Vespasian Sites

Trip Historic can help you follow in the footsteps of Roman Emperor Vespasian and visit historic sites which relate to the life of this iconic ancient leader.

To find out more about these Vespasian sites, you can explore our interactive map or navigate further by using the links below.

Our database of Vespasian historic sites is growing all the time, but we may not cover them all. Remember, if you know of other historical places that relate to the life of Vespasian, you can always add them to Trip Historic now by visiting our upload page.

Vespasian: Site Index

Photo by Historvius

Caesarea

Caesarea in Israel was an Ancient Roman city and served as Vespasian’s headquarters during the Jewish rebellion. Vespasian was at Caesarea when he was declared emperor by the eastern legions..

Photo by Averain (cc)

Flavian Amphitheatre

Vespasian built this vast amphitheatre in Pozzuoli which became the third largest arena in the Roman world.

Photo by MarilynJane (cc)

Hod Hill

Vespasian was in command of the second legion when they conquered the area during the Roman invasion of Britain and it is likely his forces captured Hod Hill during this campaign.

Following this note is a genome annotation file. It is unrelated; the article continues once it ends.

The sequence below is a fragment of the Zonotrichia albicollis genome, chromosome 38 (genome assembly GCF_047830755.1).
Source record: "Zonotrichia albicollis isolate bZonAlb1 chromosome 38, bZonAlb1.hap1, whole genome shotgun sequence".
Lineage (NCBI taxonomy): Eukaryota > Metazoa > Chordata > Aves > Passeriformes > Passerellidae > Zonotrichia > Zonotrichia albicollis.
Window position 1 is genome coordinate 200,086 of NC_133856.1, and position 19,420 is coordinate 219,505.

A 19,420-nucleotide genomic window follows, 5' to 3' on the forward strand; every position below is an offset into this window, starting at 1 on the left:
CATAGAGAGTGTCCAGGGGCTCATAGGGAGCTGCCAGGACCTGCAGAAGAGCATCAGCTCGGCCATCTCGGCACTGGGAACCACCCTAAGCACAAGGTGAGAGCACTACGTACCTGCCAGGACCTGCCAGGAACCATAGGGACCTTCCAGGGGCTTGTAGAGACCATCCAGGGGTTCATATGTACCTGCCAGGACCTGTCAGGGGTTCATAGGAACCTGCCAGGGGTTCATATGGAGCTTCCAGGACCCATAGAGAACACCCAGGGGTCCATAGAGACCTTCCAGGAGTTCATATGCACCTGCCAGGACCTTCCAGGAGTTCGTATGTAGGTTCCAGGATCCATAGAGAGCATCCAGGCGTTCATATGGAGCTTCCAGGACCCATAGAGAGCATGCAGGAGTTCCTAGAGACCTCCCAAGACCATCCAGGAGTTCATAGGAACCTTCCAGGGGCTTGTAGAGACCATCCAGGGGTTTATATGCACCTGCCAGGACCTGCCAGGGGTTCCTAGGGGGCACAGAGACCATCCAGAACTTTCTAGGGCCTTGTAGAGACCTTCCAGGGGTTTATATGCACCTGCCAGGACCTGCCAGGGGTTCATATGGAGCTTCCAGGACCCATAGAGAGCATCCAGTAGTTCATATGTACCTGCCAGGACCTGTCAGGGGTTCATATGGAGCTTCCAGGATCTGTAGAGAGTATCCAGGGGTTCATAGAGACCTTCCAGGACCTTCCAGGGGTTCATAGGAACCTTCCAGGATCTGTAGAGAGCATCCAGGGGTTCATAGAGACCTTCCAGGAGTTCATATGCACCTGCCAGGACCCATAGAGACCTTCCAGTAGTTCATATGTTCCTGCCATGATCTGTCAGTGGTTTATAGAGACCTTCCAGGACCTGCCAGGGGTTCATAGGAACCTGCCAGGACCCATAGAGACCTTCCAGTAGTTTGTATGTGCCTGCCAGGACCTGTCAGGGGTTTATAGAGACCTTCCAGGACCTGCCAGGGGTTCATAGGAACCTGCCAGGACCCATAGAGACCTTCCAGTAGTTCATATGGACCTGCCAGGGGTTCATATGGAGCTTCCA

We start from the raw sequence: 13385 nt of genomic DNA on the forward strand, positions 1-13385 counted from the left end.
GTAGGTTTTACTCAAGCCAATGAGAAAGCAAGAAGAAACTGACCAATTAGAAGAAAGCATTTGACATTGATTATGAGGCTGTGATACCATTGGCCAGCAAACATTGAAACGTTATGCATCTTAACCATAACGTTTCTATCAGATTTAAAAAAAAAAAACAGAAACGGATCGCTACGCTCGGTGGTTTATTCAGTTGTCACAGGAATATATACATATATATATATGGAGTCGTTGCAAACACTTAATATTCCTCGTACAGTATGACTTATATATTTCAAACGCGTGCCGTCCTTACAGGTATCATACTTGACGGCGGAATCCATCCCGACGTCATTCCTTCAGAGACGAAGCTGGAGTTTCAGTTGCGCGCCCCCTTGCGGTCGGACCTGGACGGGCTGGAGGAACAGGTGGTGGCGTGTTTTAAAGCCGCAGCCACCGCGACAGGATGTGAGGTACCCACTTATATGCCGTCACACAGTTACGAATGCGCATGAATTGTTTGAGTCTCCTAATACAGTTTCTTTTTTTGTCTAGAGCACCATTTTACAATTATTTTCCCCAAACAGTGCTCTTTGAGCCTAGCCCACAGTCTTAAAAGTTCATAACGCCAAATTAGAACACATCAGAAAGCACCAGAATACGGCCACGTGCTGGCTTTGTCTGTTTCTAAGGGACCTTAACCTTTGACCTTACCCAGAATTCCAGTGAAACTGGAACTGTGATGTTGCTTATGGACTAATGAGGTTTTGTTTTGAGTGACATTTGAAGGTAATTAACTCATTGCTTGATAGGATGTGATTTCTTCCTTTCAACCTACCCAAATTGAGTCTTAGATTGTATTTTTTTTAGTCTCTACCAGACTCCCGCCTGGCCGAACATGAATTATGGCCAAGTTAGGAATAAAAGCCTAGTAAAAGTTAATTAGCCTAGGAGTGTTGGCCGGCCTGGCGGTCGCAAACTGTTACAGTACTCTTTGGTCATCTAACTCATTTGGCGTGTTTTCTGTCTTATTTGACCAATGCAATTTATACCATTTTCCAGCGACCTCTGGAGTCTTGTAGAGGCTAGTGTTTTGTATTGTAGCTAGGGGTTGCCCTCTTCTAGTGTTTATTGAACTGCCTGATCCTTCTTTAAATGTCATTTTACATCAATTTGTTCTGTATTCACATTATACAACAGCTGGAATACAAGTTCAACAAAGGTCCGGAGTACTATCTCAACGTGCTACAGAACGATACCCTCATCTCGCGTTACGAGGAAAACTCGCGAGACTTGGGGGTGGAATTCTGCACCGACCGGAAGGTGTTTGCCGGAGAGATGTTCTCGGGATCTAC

Stobi

Stobi in Macedonia was an ancient settlement of Paeonia before becoming a Roman city under the Emperor Vespasian.

Photo by albertopveiga (cc)

The Colosseum

The Colosseum was Vespasian’s gift to the people of Rome. A vast amphitheatre capable of holding tens of thousands of spectators, it remains a renowned symbol of the Roman Empire. Vespasian himself would not live to see it completed, and it was left to his son Titus to finish his father’s grand project.

The Serapeum

The Serapeum was a magnificent ancient temple and library complex in Alexandria. Vespasian visited the Serapeum in 69/70AD and is said to have performed healing acts which helped support his claim to be the rightful emperor.